Monday, July 13, 2009

Riding the Jerusalem Carousel

It increasingly seems as if the Israeli-Palestinian conflict is mired in an intractable impasse, with both sides unable to agree on anything. There is one hobby they do share, however, and fittingly so because continuing their habit requires the dedication and participation of Palestinians and Israelis alike. This common ground is what I refer to as the "Jerusalem Carousel" - the practice of stubbornly propagating circular arguments with the explicit purpose of stalling negotiations, preventing compromise, and averting any and all hard decisions. Round and round go the allegations, demands, and preconditions. Both sides have fun, look bold for their constituents, and stave off criticism from the international community and moderate, pragmatic elements within their own societies.

There are many such Jerusalem Carousels. So many, in fact, that the Holy Land could be easily described as a carnival of frustration, chaos, lost hopes, violence, and unfulfilled dreams. A nightmare indeed. Here are several examples of the aforementioned carousels:

Palestinian Reconciliation and Israeli Settlements

Barack Obama has himself seemingly jumped onto this ride, injecting his foreign policy team into the question of Israeli settlements in the West Bank and East Jerusalem and attempting to work with the Egyptians to achieve a Palestinian unity government. The sad fact is that more riders on the carousel do not help bring the whole ride to a stop. Instead they simply provide more momentum, furthering the impasse.

Palestinian reconciliation is stalled because the Israelis have not demonstrated any real intention (i.e. freezing settlements) to pursue an acceptable two-state resolution to the conflict. The current Israeli administration has no incentive to pursue a settlement freeze (even one accommodating "natural growth") until the Palestinians end their embarrassing factional feud and present a legitimate government actually capable of negotiating on behalf of the entire Palestinian people. The incentives just do not exist to spur reconciliation or decisive Israeli action on settlements. Both sides are waiting for the other to get their house in order before embarking on the frustrating and potentially politically dangerous task of organizing their own. Fateh-Hamas reconciliation could seriously weaken one of the parties and both factions surely cannot accept the risk if the Israelis do not seem ready to deal on terms the Palestinians would actually accept for a future state. Similarly, an Israeli administration imposing a settlement freeze faces severe domestic opposition by the highly organized settler movement and conservative Israelis. Why make sacrifices if the other side seems far from ready to compromise for a solution to the problem?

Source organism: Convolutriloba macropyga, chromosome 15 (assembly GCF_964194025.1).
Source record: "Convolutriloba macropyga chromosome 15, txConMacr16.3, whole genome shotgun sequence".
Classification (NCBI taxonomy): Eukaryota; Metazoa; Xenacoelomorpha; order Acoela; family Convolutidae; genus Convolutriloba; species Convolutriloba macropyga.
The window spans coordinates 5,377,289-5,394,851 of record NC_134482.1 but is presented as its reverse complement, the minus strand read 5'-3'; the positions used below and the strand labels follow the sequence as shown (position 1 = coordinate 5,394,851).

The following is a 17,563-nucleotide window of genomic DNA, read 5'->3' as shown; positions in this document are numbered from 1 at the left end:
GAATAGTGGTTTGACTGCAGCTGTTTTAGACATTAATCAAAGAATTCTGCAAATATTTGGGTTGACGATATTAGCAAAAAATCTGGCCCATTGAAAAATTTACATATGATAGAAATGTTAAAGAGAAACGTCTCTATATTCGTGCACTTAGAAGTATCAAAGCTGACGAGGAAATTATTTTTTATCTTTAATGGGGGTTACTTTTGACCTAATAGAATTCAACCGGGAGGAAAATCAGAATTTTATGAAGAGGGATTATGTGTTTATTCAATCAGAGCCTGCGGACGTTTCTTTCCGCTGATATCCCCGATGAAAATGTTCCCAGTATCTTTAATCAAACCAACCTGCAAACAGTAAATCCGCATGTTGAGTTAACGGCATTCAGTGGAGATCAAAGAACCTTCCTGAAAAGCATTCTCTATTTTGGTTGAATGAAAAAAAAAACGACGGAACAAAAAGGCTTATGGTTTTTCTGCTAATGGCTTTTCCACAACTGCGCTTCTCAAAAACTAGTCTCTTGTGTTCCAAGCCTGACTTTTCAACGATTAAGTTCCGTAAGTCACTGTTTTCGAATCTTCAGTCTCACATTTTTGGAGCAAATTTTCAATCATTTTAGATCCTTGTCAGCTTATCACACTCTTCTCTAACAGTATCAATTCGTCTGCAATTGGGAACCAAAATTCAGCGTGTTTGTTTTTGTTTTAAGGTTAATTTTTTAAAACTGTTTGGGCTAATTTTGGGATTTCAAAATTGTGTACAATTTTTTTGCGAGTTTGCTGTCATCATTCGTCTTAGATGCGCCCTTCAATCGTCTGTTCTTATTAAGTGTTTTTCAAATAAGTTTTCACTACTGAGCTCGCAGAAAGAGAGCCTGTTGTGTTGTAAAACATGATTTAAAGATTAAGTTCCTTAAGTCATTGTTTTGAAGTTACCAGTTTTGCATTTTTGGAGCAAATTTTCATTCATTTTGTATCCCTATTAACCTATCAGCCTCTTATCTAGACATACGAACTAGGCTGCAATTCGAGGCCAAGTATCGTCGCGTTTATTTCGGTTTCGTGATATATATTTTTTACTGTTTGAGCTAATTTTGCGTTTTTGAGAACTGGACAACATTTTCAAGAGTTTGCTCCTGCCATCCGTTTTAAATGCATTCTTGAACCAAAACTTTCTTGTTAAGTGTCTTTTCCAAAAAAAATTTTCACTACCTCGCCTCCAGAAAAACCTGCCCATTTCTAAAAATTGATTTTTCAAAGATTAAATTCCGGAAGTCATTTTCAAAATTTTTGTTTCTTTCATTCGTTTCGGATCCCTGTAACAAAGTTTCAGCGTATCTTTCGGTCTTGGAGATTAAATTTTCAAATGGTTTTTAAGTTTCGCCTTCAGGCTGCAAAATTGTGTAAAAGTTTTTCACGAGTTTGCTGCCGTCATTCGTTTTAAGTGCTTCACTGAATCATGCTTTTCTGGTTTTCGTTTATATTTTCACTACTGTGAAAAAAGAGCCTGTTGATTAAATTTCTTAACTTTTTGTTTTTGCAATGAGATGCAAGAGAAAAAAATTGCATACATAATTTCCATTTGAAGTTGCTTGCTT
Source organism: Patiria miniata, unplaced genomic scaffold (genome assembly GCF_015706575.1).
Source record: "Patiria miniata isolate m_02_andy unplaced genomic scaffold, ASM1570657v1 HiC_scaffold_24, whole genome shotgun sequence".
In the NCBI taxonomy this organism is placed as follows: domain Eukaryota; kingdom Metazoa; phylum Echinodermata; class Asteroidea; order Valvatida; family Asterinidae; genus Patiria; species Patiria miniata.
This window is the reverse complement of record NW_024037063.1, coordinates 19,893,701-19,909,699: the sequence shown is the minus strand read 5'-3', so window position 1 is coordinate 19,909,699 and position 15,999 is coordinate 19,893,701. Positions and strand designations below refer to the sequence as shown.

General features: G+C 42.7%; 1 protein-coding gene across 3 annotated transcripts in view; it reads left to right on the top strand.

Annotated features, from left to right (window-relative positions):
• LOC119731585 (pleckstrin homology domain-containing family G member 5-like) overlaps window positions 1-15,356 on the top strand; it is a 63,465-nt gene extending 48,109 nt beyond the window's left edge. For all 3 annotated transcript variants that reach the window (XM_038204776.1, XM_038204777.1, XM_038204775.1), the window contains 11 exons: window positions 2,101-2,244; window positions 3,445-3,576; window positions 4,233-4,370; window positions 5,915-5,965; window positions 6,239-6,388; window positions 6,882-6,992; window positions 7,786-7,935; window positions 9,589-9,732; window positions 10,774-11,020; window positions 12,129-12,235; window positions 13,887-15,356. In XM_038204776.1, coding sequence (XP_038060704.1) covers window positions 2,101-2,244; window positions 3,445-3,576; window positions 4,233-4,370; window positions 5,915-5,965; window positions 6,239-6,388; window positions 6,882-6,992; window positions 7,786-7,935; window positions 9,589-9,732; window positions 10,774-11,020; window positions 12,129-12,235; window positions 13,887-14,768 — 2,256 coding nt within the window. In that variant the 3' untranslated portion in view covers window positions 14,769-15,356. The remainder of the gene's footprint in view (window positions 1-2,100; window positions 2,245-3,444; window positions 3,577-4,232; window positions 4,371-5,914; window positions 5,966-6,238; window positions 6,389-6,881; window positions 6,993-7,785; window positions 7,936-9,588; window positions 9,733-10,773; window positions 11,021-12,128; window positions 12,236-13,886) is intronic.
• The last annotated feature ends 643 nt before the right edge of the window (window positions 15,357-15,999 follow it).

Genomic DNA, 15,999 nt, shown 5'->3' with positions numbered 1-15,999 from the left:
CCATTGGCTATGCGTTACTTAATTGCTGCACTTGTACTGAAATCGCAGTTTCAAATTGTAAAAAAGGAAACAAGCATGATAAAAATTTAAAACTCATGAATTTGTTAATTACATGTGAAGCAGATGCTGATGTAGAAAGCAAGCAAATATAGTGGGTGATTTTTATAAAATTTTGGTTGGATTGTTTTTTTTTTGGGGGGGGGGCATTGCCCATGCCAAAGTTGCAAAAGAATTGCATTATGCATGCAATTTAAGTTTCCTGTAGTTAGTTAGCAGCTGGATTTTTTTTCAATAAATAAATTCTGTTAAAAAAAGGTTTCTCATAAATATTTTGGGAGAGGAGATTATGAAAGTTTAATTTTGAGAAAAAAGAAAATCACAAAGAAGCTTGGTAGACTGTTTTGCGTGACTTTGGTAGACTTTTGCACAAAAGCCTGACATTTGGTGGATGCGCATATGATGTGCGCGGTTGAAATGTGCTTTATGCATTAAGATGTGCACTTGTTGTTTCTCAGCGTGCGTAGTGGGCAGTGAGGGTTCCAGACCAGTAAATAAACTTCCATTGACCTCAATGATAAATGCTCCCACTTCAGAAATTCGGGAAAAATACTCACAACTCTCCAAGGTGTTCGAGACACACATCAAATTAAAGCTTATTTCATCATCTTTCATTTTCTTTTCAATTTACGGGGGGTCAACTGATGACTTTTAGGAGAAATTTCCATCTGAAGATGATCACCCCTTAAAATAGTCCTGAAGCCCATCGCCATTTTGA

The Gaza Carousel

Carousels in the Holy Land are not just frustrating contributors to impasse. They have the potential to beget and sustain terrible violence between Israelis and Palestinians. Take for example the recent war in Gaza. After holding a 6-month ceasefire, Hamas and Israel were unable to negotiate a continuation because of the presence of such a carousel. Hamas demanded (and still demands) that Israel open the borders of the coastal enclave to humanitarian goods in order to stop the firing of rockets. Israel in return asserts that Hamas must stop all rocket fire from the Strip (including attacks by groups such as Islamic Jihad and the PFLP, both unaffiliated with Hamas) in order for the borders to be open to basic supplies.

Neither side will back down out of fear of providing the other with a demonstrable victory. Compromising on a Jerusalem Carousel are out of the question as well, for jumping off the ride before it stops is apparently a clear sign of weakness, rather than a gesture of good will and a desire to provide security and stability for one's own population.

A similar carousel exists with regard to captured Israeli soldier Gilad Shalit, abducted by Hamas militants just outside the Gaza Strip over three years ago. His freedom now seems to be linked to the opening of Gaza's borders, with both sides making demands on the other in an ever familiar cyclic fashion.

The Original Carousel

The lesson here is that the leadership of both sides will do whatever it takes to avoid making hard decisions and offering any compromises to the other side in an attempt to garner support and legitimacy among their domestic population. Israelis and Palestinians have generally rewarded leaders that have been strong and stubborn in the face of the Other. Arafat and Sharon are textbook examples. Both were at their peak of popularity when they were all but completely disregarding the claims, hopes, and demands of the other side and focused to a fault on pursuing an unattainable goal - security for their own people without considering the security of the Other. And that is the original Jerusalem Carousel: Israeli violence begets Palestinian violence and vice versa, Palestinian mistrust begets Israelis mistrust and vice versa, and cynicism becomes pervasive. Both communities believe they can have peace and security independent of that of their neighbor. This is the carousel that when finally stopped by the collaborative strength, determination, and courage of both Israelis and Palestinians will effectively lead to a just and lasting solution to the conflict.

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